- Format: Hardcover
- ISBN: 978-1-7849-9401-3
- Pages: 232
- Price: £85.00
- Published Date: July 2016
- Series: Critical Powers
In the lead essay for this volume, Joshua Foa Dienstag engages in a critical encounter with the work of Stanley Cavell on cinema, focusing skeptical attention on the claims made for the contribution of cinema to the ethical character of democratic life.
In this debate, Dienstag mirrors the celebrated dialogue between Rousseau and Jean D'Alembert on theatre, casting Cavell as D'Alembert in his view that we can learn to become better citizens and better people by observing a staged representation of human life, with Dienstag arguing, with Rousseau, that this misunderstands the relationship between original and copy, even more so in the medium of film than in the medium of theatre.
Dienstag's provocative and stylish essay is debated by an exceptional group of interlocutors comprising Clare Woodford, Tracy B. Strong, Margaret Kohn, Davide Panagia and Thomas Dumm. The volume closes with a robust response from Dienstag to his critics.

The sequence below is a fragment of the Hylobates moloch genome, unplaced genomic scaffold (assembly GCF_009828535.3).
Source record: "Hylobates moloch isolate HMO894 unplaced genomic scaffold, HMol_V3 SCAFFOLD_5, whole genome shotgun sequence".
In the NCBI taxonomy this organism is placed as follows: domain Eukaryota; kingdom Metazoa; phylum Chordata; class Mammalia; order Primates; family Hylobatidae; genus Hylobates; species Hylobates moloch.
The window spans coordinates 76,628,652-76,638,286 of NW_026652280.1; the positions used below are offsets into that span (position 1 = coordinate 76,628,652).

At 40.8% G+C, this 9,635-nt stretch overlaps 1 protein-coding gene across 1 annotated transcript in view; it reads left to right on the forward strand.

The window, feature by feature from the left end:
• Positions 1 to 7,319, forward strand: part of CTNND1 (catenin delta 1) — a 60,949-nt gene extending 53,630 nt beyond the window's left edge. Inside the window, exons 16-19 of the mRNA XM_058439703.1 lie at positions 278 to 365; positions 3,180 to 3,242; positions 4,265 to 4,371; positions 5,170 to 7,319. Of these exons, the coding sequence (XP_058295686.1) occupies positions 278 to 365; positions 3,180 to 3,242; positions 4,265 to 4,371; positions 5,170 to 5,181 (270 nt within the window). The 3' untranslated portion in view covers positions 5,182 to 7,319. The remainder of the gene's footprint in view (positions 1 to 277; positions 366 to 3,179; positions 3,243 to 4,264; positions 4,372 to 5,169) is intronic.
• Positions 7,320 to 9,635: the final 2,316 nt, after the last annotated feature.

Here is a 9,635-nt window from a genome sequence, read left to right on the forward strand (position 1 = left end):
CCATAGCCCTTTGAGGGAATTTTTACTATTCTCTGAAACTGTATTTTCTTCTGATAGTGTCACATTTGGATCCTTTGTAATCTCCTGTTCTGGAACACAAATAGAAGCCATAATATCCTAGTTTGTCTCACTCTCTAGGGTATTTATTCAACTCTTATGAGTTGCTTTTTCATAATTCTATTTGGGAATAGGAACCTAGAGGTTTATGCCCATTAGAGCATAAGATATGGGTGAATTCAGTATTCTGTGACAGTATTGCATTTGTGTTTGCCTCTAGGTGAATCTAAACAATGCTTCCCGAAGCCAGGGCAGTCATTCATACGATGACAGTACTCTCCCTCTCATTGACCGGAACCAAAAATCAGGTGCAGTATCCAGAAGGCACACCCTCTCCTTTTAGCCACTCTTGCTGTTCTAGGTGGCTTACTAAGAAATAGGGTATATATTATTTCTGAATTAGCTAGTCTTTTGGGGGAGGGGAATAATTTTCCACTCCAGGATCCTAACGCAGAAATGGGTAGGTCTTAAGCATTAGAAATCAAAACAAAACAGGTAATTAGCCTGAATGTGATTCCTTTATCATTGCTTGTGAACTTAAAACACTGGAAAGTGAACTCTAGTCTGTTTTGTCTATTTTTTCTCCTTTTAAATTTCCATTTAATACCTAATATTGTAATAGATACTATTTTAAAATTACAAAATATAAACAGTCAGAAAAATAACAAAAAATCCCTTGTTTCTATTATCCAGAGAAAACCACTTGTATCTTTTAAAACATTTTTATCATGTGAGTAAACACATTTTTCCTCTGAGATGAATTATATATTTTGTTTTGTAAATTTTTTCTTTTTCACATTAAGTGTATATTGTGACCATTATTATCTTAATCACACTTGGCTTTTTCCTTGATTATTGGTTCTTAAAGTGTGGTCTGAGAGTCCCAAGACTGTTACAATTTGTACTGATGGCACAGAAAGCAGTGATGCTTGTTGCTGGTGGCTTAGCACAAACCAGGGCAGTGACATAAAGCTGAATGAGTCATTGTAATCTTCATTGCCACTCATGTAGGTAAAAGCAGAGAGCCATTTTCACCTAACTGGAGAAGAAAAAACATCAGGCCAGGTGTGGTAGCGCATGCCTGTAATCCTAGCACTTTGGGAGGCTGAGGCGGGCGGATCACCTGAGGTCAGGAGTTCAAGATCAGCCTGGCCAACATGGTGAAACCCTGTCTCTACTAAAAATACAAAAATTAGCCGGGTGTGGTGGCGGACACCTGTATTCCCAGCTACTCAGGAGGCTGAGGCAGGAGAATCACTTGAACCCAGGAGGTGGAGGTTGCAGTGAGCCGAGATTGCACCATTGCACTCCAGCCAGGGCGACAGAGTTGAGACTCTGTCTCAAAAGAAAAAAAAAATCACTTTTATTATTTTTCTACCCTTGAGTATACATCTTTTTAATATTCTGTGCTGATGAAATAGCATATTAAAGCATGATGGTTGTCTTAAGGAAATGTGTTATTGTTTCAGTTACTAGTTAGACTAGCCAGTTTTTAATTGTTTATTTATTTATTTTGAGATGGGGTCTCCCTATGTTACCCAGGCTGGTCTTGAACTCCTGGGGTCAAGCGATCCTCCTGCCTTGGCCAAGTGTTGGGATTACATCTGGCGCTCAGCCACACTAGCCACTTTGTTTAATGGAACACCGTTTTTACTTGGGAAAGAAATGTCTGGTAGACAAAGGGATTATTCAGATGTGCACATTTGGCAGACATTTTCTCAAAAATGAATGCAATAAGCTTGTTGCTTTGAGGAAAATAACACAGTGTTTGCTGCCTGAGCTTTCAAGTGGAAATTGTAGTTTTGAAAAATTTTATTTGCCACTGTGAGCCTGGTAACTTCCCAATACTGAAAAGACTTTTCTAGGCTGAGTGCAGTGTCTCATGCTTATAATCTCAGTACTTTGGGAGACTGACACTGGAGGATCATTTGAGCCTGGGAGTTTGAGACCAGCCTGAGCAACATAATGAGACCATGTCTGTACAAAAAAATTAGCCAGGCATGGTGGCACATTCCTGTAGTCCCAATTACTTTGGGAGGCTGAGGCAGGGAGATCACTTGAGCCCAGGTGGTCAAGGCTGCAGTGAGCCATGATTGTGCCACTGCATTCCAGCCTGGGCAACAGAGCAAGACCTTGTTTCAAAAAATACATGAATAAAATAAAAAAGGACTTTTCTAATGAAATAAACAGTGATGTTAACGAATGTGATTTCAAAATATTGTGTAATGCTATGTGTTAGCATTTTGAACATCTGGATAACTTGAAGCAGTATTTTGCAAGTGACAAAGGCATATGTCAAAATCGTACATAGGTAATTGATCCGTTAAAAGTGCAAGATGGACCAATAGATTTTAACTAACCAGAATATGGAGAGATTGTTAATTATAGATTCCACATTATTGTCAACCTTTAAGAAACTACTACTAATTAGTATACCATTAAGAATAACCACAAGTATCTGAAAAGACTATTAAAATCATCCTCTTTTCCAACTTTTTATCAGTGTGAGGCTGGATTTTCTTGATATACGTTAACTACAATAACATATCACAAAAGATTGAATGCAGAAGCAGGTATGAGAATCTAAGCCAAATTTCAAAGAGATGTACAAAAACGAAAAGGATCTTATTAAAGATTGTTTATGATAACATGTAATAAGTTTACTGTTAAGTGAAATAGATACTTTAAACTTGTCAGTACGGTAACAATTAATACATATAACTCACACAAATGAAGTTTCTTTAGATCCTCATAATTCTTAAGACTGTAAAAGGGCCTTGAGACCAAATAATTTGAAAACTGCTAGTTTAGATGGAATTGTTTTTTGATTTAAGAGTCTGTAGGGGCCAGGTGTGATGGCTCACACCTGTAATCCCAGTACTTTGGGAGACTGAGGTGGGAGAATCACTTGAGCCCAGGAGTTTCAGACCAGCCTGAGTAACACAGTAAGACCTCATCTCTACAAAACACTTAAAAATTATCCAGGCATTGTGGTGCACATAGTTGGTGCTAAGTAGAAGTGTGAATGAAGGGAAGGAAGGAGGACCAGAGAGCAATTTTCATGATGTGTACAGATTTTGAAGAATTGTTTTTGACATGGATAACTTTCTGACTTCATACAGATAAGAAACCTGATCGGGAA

"A learned, thoughtful, and very wide-ranging reflection on the aesthetics and ontology of film, the place and role of erotic desire in democratic life, the limitations of political optimism regarding that place and role, and the limitations of Stanley Cavell's account of that place and role."
Andrew Norris, University of California, Santa Barbara
Series editors' foreword
Part I: Lead essay
1. The tragedy of remarriage: letter to M. Cavell about cinema (a remake) - Joshua Foa Dienstag
Part II: Responses
2. Emancipated perfectionism - or, in praise of dreaming - Clare Woodford
3. The phenomenology of the political: a reply from Saturday Night to Mr. Dienstag - Tracy B. Strong
4. The tragedy of remarriage in the golden age of television - Margaret Kohn
5. 'That dangerous contention': a cinematic response to pessimism - Davide Panagia
6. Letter to Mr. Dienstag - Thomas Dumm
Part III: Reply
7. A reply to my critics - Joshua Foa Dienstag
Joshua Foa Dienstag is Professor of Political Science and Professor of Law at University of California Los Angeles